As more and more Australians are living longer, we should celebrate the great ‘success story’ of our ageing population and, as a fair and compassionate nation, foster solidarity among all generations, Bishop Antoine-Charbel Tarabay from the Australian Catholic Social Justice Council said today.
‘Australia must protect older people who are most vulnerable to hardship and who are at risk of feeling they are a burden on society.’
Bishop Tarabay was speaking at the launch of the Australian Catholic Bishops 2016-2017 Social Justice Statement, entitled ‘A Place at the Table: Social justice in an ageing society’.
The Statement highlights the significant contribution that older people continue to make to the life of the community. The number of Australians aged 65 and over will more than double from 3.6 million today to 8.9 million by the middle of the century. Around 75 per cent of men and 85 per cent of women are reaching retirement in good health and with around 20 years of life ahead of them. Continue reading
The new evangeliser needs four qualities for successful parish renewal: courage, confidence, a sense of urgency and joy, keynote speaker Cardinal Donald Wuerl told Proclaim 2016 delegates during his opening address on 1 September in Sydney.
‘Many young people today have these qualities,’ the Archbishop of Washington said.
‘Courage could also be described as boldness. We only have to think of Mary’s visitation to Elizabeth in order to understand the sense of urgency in our task, she set off at pace. We are not passive bystanders.’
Speaking about Pope Francis, parish renewal and evangelisation, the Cardinal said, ‘others have gone before us but the responsibility of parish renewal falls to us. It’s our turn now. Continue reading
Pope Francis’ message for today’s World Day of Prayer for the care of creation
United with our Orthodox brothers and sisters, and with the support of other Churches and Christian communities, the Catholic Church today marks the “World Day of Prayer for the Care of Creation”.
This Day offers “individual believers and communities a fitting opportunity to reaffirm their personal vocation to be stewards of creation, to thank God for the wonderful handiwork which he has entrusted to our care, and to implore his help for the protection of creation as well as his pardon for the sins committed against the world in which we live.” 1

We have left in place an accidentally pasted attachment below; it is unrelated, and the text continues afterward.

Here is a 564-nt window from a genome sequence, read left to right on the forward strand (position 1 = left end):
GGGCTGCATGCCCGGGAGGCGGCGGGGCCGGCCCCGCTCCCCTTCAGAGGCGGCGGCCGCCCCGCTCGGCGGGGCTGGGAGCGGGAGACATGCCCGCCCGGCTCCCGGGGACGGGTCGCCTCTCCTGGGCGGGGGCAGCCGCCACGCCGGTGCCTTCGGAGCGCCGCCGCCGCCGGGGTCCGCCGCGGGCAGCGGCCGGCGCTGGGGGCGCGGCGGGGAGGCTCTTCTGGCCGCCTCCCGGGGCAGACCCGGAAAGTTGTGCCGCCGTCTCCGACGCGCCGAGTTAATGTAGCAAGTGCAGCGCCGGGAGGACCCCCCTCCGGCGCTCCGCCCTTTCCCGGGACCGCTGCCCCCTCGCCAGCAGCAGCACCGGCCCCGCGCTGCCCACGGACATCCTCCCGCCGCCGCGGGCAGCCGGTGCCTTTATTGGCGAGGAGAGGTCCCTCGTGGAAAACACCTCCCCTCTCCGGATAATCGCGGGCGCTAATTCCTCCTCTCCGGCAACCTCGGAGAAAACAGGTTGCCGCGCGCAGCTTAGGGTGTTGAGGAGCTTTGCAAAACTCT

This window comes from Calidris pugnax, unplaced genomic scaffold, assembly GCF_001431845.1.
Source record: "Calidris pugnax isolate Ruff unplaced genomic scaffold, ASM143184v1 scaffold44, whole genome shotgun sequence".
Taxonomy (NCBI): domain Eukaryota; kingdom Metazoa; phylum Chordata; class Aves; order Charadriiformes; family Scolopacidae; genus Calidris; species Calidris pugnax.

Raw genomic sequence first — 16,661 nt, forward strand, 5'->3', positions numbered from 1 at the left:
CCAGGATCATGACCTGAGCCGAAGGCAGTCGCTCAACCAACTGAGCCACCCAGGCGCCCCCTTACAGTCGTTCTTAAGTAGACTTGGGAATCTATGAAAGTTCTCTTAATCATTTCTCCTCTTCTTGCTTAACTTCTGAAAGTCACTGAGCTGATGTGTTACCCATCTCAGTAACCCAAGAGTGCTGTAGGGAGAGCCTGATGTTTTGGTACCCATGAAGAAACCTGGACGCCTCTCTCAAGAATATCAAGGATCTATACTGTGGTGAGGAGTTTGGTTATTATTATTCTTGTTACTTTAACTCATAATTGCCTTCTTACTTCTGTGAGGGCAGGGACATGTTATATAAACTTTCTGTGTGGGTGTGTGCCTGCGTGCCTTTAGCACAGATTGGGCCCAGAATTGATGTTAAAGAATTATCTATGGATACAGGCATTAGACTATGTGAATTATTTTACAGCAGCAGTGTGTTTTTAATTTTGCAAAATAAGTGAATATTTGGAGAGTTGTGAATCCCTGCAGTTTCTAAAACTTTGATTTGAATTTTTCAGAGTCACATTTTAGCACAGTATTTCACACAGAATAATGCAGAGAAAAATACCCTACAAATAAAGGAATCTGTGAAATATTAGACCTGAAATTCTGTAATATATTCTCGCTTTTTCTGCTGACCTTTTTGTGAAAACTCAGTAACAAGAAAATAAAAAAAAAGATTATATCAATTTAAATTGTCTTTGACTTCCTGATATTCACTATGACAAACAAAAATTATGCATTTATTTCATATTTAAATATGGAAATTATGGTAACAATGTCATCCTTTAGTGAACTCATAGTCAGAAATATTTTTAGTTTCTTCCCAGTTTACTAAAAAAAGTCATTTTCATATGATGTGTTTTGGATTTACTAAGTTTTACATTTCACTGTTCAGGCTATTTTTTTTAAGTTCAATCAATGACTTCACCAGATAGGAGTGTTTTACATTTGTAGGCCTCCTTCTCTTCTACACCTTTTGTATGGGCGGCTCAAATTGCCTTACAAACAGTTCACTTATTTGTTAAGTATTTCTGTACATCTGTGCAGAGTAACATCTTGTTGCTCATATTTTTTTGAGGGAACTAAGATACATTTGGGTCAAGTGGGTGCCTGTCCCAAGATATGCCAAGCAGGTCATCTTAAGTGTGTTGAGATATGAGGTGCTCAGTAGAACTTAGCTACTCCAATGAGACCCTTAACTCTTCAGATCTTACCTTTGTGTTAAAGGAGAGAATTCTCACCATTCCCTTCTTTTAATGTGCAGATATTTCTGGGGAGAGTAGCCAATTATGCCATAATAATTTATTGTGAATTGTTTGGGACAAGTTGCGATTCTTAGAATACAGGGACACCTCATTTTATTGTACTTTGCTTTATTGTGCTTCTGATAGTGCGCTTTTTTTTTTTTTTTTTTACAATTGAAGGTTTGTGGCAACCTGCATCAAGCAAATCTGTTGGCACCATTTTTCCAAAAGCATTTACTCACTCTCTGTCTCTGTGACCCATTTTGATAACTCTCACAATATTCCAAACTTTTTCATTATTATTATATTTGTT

It is most encouraging that concern for the future of our planet is shared by the Churches and Christian communities, together with other religions. Indeed, in past decades numerous efforts have been made by religious leaders and organisations to call public attention to the dangers of an irresponsible exploitation of our planet.
Here I would mention Patriarch Bartholomew of Constantinople who, like his predecessor Patriarch Dimitrios, has long spoken out against the sin of harming creation and has drawn attention to the moral and spiritual crisis at the root of environmental problems. Continue reading
‘The Holy Father asks you kindly to convey his cordial greetings to all assembled in the Diocese of Broken Bay for the third National Conference on Evangelization, Proclaim 2016,’ Cardinal Pietro Parolin, Vatican Secretary of State wrote a message to the Most Reverend Peter Comensoli, Bishop of Broken Bay.
Pope Francis trusts that ‘in this Holy Year devoted to the preaching and practice of mercy, the Conference will contribute to a more effective proclamation of the Gospel message of forgiveness, redemption and interior renewal’.
‘In a world increasingly wounded by alienation, fragmentation and forgetfulness of God, he urges Christian families and young people in particular to be missionary disciples, radiating in their homes, parishes and communities the joy of the Gospel and the hope it offers for the building of a society of true solidarity and freedom. Continue reading
Pope Francis arriving at Campus Misericordiae
World Youth Day, Prayer Vigil, 30 July 2016
Dear Young Friends, good evening!
It is good to be here with you at this Prayer Vigil!
At the end of her powerful and moving witness, Rand asked something of us. She said: “I earnestly ask you to pray for my beloved country”. Her story, involving war, grief and loss, ended with a request for prayers. Is there a better way for us to begin our vigil than by praying?
We have come here from different parts of the world, from different continents, countries, languages, cultures and peoples. Some of us are sons and daughters of nations that may be at odds and engaged in various conflicts or even open war. Others of us come from countries that may be at “peace”, free of war and conflict, where most of the terrible things occurring in our world are simply a story on the evening news. But think about it. Continue reading